(NOTE. A hot-ticket item, a nearly sold-out National Theatre production of Mourning Becomes Electra, Eugene O’Neill’s modern updating of the Aeschylus trilogy about war and its aftermath. Pinter’s last-to-first sequence about long-term domestic infidelity, Betrayal, captures a chilling reality grippingly portrayed. Beckett’s Happy Days, an ironic study of how a human being survives the most constricting of limitations, provides a powerful metaphor for understanding life itself. Christopher Hampton’s engrossing adaptation of Laclos’s novel Les Laiasons Dangereuses raises the question of the extent to which moral issues may underlie a supposedly amoral approach to living. Stephen Poliakoff gives a somewhat mysterious title to his play Sweet Panic, explaining it in the context of an inquiry into the question of changing standards of child safety.

Oscar Wilde’s comedy-drama A Woman of No Importance, a great success in its own time and now given full-dress treatment and superb direction at the Haymarket, allows its audience to experience Wilde’s subtle but effective ways of upending conventional beliefs and opinions that stand in the way of more meaningful life. David Hare steps away from his usual method of writing plays to join forces with the Out of Joint Company in developing Permanent Way, at the National Theatre Lyttelton, a combined effort to mount a revealing and unsettling investigation into worrisome railway accidents. In this unwitting remaking of the classic Gilbert and Sullivan opera The Pirates of Penzance, its director turns a familiar piece into a series of vaudeville acts likely to drive staunch followers of the G & S line summarily out of the theatre.

A new dramatist, Joanna Laurens, finds visibility for her thoughtful, linguistically original play about a dysfunctional family, Five Gold Rings, at the Almeida Theatre. Tom Stoppard shows himself once again at his mysterious best in a revival of Jumpers, in which the murder of a gymnast not only remains unsolved but becomes a pretext for further uncertainty. In a second play this season, David Hare’s Secret Rapture, a dramatist at the top of his form also introduces a sudden murder and then envelopes it in mutually hostile frames of reference, fascinating yet elusive. Martin McDonagh departs from his usual setting in the west of Ireland for an unnamed European environment, but his subject as explored in Pillowman remains the same, an inquiry into the obscure but formative springs of violence that apparently affect all human beings, or at least those who attract the playwright’s uncompromising attention. Brilliant, sustained choreography takes center stage in Matthew Bourne’s Play Without Words, a National Theatre Lyttelton production in which double-cast dancers act out a private story involving complex relationships between couples, to the delight and sustained attention of their audience.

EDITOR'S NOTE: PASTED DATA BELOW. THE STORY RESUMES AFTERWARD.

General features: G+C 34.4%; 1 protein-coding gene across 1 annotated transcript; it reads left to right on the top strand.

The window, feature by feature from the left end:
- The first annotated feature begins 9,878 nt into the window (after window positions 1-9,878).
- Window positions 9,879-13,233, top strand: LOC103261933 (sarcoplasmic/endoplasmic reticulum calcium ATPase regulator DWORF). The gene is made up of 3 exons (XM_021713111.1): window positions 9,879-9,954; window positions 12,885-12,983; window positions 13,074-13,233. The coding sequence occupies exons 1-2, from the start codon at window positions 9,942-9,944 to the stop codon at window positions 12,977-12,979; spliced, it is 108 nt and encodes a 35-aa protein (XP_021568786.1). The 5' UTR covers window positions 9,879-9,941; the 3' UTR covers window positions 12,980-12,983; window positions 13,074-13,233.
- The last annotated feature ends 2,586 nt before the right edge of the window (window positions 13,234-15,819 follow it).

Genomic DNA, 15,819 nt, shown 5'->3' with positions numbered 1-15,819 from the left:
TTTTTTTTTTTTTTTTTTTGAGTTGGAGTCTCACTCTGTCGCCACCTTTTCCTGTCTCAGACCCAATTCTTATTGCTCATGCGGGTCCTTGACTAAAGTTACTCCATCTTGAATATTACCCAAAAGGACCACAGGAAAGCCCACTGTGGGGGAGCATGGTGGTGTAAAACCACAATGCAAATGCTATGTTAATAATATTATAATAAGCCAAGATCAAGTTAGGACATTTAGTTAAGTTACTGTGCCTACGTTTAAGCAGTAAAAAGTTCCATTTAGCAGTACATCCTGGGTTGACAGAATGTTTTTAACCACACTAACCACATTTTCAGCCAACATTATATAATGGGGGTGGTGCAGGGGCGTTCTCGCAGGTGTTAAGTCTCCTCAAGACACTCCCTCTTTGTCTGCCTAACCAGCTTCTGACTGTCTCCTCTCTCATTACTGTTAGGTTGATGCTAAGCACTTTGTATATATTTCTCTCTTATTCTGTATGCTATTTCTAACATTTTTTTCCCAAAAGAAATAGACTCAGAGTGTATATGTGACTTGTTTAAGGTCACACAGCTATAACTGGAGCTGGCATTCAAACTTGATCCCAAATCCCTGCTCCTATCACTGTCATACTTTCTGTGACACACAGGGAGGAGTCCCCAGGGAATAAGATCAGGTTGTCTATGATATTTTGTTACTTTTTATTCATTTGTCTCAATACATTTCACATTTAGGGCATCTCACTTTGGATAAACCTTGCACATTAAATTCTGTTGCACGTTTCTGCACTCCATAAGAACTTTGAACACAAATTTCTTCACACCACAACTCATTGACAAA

Offenbach was never better than in an opera he did not live to finish (at least in its orchestration). Les Contes d’Hoffmann, in a sumptuous Covent Garden production, offers a ravishing musical setting for a well-sustained, three-part tale, told in a tavern by the love-lorn Hoffmann, of encounters with three beautiful but faithless or problematic women whose loss has defined his life. Perhaps the most shocking play of Edward Albee’s career, mounted on the stage of the Almeida, is The Goat; or, Who is Sylvia? Little in the way of comfort emerges for its audience, who must decide whether the play is about bestiality, as its action would seem to indicate, or something much more recondite, even while they witness the painful breakup of a family. John Fletcher, an expert follower and sometime collaborator of Shakespeare, was very much his own man, as he indicated in crafting a sharp, effective sequel to the elder dramatist’s The Taming of the Shrew. In successive performances by the RSC, Fletcher’s The Tamer Tamed is given a top-notch production, along with an equally accomplished mounting of the Shakespeare original, with the same actors portraying identical roles in both plays — a memorable tour de force.)


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An American Playgoer in London by Joseph Donohue is licensed under a Creative Commons Attribution 4.0 International License, except where otherwise noted.

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